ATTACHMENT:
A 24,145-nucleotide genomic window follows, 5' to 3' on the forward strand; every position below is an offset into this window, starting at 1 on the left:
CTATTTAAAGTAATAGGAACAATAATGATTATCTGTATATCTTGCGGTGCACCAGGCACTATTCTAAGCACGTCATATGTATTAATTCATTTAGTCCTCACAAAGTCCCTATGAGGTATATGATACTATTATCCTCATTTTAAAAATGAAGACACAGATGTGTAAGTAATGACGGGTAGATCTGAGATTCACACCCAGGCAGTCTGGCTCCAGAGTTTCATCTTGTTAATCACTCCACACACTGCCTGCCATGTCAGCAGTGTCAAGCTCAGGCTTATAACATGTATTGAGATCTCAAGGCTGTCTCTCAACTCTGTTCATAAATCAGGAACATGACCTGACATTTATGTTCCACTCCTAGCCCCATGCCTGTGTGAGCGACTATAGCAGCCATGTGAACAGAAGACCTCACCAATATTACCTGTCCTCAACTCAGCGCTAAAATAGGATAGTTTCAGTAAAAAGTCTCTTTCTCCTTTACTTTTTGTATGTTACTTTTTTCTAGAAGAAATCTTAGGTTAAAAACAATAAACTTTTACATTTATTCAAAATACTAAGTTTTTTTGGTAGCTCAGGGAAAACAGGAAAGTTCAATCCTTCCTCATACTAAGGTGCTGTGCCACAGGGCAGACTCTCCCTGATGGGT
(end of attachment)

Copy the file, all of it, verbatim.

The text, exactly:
A 24,145-nucleotide genomic window follows, 5' to 3' on the forward strand; every position below is an offset into this window, starting at 1 on the left:
CTATTTAAAGTAATAGGAACAATAATGATTATCTGTATATCTTGCGGTGCACCAGGCACTATTCTAAGCACGTCATATGTATTAATTCATTTAGTCCTCACAAAGTCCCTATGAGGTATATGATACTATTATCCTCATTTTAAAAATGAAGACACAGATGTGTAAGTAATGACGGGTAGATCTGAGATTCACACCCAGGCAGTCTGGCTCCAGAGTTTCATCTTGTTAATCACTCCACACACTGCCTGCCATGTCAGCAGTGTCAAGCTCAGGCTTATAACATGTATTGAGATCTCAAGGCTGTCTCTCAACTCTGTTCATAAATCAGGAACATGACCTGACATTTATGTTCCACTCCTAGCCCCATGCCTGTGTGAGCGACTATAGCAGCCATGTGAACAGAAGACCTCACCAATATTACCTGTCCTCAACTCAGCGCTAAAATAGGATAGTTTCAGTAAAAAGTCTCTTTCTCCTTTACTTTTTGTATGTTACTTTTTTCTAGAAGAAATCTTAGGTTAAAAACAATAAACTTTTACATTTATTCAAAATACTAAGTTTTTTTGGTAGCTCAGGGAAAACAGGAAAGTTCAATCCTTCCTCATACTAAGGTGCTGTGCCACAGGGCAGACTCTCCCTGATGGGT